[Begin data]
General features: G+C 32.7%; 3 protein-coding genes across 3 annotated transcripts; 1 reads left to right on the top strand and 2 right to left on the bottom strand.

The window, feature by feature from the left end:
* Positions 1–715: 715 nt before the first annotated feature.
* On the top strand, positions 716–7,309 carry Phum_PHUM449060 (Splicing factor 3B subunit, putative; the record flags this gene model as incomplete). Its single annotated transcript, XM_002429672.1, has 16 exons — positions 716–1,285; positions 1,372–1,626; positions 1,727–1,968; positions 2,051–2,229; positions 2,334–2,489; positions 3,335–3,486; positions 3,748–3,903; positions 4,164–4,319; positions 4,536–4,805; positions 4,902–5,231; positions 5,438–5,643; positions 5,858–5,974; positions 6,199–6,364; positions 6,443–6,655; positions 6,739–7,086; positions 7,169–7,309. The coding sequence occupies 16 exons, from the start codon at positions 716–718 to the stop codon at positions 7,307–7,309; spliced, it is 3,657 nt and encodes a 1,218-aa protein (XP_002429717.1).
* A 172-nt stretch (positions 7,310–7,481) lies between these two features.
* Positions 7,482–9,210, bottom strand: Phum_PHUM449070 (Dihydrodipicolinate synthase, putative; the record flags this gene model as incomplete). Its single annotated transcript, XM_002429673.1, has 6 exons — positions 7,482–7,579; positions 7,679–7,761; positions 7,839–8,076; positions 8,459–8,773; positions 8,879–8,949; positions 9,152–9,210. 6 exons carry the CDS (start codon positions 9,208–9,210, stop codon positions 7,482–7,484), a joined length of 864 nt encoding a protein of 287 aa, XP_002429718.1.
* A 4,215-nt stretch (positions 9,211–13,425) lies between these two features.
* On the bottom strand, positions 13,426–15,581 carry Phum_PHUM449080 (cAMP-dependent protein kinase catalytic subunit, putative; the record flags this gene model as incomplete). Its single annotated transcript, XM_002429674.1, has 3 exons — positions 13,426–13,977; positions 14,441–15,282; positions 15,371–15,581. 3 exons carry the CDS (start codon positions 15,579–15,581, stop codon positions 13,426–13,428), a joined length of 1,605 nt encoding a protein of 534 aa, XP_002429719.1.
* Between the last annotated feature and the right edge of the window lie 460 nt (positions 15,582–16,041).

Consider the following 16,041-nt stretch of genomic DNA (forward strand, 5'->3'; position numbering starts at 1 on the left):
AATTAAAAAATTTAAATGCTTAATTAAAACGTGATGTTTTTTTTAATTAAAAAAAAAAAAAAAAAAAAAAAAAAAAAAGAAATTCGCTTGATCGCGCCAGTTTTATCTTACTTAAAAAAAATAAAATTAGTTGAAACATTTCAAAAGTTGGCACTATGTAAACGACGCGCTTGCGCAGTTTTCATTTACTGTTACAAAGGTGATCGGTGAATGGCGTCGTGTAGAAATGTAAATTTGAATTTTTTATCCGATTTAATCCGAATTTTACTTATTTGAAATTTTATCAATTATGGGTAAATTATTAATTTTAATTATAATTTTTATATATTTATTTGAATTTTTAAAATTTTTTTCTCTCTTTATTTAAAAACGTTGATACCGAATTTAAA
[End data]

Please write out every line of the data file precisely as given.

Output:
General features: G+C 32.7%; 3 protein-coding genes across 3 annotated transcripts; 1 reads left to right on the top strand and 2 right to left on the bottom strand.

The window, feature by feature from the left end:
* Positions 1–715: 715 nt before the first annotated feature.
* On the top strand, positions 716–7,309 carry Phum_PHUM449060 (Splicing factor 3B subunit, putative; the record flags this gene model as incomplete). Its single annotated transcript, XM_002429672.1, has 16 exons — positions 716–1,285; positions 1,372–1,626; positions 1,727–1,968; positions 2,051–2,229; positions 2,334–2,489; positions 3,335–3,486; positions 3,748–3,903; positions 4,164–4,319; positions 4,536–4,805; positions 4,902–5,231; positions 5,438–5,643; positions 5,858–5,974; positions 6,199–6,364; positions 6,443–6,655; positions 6,739–7,086; positions 7,169–7,309. The coding sequence occupies 16 exons, from the start codon at positions 716–718 to the stop codon at positions 7,307–7,309; spliced, it is 3,657 nt and encodes a 1,218-aa protein (XP_002429717.1).
* A 172-nt stretch (positions 7,310–7,481) lies between these two features.
* Positions 7,482–9,210, bottom strand: Phum_PHUM449070 (Dihydrodipicolinate synthase, putative; the record flags this gene model as incomplete). Its single annotated transcript, XM_002429673.1, has 6 exons — positions 7,482–7,579; positions 7,679–7,761; positions 7,839–8,076; positions 8,459–8,773; positions 8,879–8,949; positions 9,152–9,210. 6 exons carry the CDS (start codon positions 9,208–9,210, stop codon positions 7,482–7,484), a joined length of 864 nt encoding a protein of 287 aa, XP_002429718.1.
* A 4,215-nt stretch (positions 9,211–13,425) lies between these two features.
* On the bottom strand, positions 13,426–15,581 carry Phum_PHUM449080 (cAMP-dependent protein kinase catalytic subunit, putative; the record flags this gene model as incomplete). Its single annotated transcript, XM_002429674.1, has 3 exons — positions 13,426–13,977; positions 14,441–15,282; positions 15,371–15,581. 3 exons carry the CDS (start codon positions 15,579–15,581, stop codon positions 13,426–13,428), a joined length of 1,605 nt encoding a protein of 534 aa, XP_002429719.1.
* Between the last annotated feature and the right edge of the window lie 460 nt (positions 15,582–16,041).

Consider the following 16,041-nt stretch of genomic DNA (forward strand, 5'->3'; position numbering starts at 1 on the left):
AATTAAAAAATTTAAATGCTTAATTAAAACGTGATGTTTTTTTTAATTAAAAAAAAAAAAAAAAAAAAAAAAAAAAAAGAAATTCGCTTGATCGCGCCAGTTTTATCTTACTTAAAAAAAATAAAATTAGTTGAAACATTTCAAAAGTTGGCACTATGTAAACGACGCGCTTGCGCAGTTTTCATTTACTGTTACAAAGGTGATCGGTGAATGGCGTCGTGTAGAAATGTAAATTTGAATTTTTTATCCGATTTAATCCGAATTTTACTTATTTGAAATTTTATCAATTATGGGTAAATTATTAATTTTAATTATAATTTTTATATATTTATTTGAATTTTTAAAATTTTTTTCTCTCTTTATTTAAAAACGTTGATACCGAATTTAAA